Hurtigruten Cruise Ships Stream Underwater Drone Footage for Passengers

Norwegian cruise line Hurtigruten is introducing Blueye Pioneer underwater drones to to live-stream footage of nearby marine life to its passengers.

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Underwater drones are being eyed by the Navy for research and defense, marine biologists for analyzing the Great Barrier reef, and hobbyists who simply get a kick out of exploring what lies beneath the surface. These remote operated vehicles are a tool just like their aerial counterparts, and now it seems that even the tourism industry sees their appeal. Norwegian cruise line company Hurtigruten is introducing an underwater drone footage as part of their on-board amenities. It will stream real-time video of the marine life lurking beneath its ships to passengers on board.

The drone in question is a Blueye Pioneer, which was designed for operating in low light and is fitted with powerful thrusters to maintain course and stability. According to The Los Angeles Times, Hurtigruten will equip its remote polar water-based cruise ships with the Pioneer, and provide its customers with live footage of wildlife such as orcas, penguins, sharks, and other local species. 

The 15-pound ROV will traverse the oceans and stream back footage to screens across the ship. Passengers can then either wear first-person goggles or simply glance at the screens on board. The former option may actually convert people unfamiliar with drones or first-person experiences to learn more about the technology, as it’s a really exciting, visceral experience to behold.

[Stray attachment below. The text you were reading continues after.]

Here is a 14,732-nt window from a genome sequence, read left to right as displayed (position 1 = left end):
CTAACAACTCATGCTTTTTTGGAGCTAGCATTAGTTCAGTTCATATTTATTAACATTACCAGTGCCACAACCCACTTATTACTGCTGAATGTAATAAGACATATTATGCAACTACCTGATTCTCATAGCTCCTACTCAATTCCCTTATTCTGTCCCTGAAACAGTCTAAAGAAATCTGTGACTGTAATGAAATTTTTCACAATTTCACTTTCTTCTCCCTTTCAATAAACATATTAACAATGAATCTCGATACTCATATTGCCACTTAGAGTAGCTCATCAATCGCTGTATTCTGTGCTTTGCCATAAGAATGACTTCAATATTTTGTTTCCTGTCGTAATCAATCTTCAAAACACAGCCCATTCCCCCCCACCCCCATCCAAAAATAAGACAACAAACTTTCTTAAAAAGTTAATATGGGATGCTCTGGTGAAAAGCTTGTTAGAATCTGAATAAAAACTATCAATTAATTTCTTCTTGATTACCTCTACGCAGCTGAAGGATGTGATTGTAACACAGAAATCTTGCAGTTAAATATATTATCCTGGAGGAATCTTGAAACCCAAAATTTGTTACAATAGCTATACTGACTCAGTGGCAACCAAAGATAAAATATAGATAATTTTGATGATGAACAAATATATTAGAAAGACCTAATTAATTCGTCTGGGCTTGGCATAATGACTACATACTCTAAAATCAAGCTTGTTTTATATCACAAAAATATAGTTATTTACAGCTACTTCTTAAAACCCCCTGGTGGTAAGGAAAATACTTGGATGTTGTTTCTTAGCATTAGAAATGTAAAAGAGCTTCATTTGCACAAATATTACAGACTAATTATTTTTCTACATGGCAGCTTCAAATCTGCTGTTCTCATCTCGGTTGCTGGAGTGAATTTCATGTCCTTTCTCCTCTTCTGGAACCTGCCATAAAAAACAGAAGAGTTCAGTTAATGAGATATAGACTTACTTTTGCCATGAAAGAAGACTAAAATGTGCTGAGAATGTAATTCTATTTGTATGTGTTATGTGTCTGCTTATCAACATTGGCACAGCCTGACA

Initially, Hurtigruten plans to equip only two of their ships, both of which are hybrid-powered vehicles. Passengers of Hurtigruten’s Roald Amundsen and Fridtjof Nansen ships will be the first lucky customers to encounter this underwater drone experience. 

“[W]ith underwater drones on our ships we can take our guests to areas less explored than the surface of Mars,” said Daniel Skjeldam, Chief Executive of Hurtigruten, to the LA Times. Hurtigruten’s cruise ships traverse areas such as Antarctica, Arctic Canada, Greenland, the Northwest Passage, Svalbard and, of course, the Norwegian coast.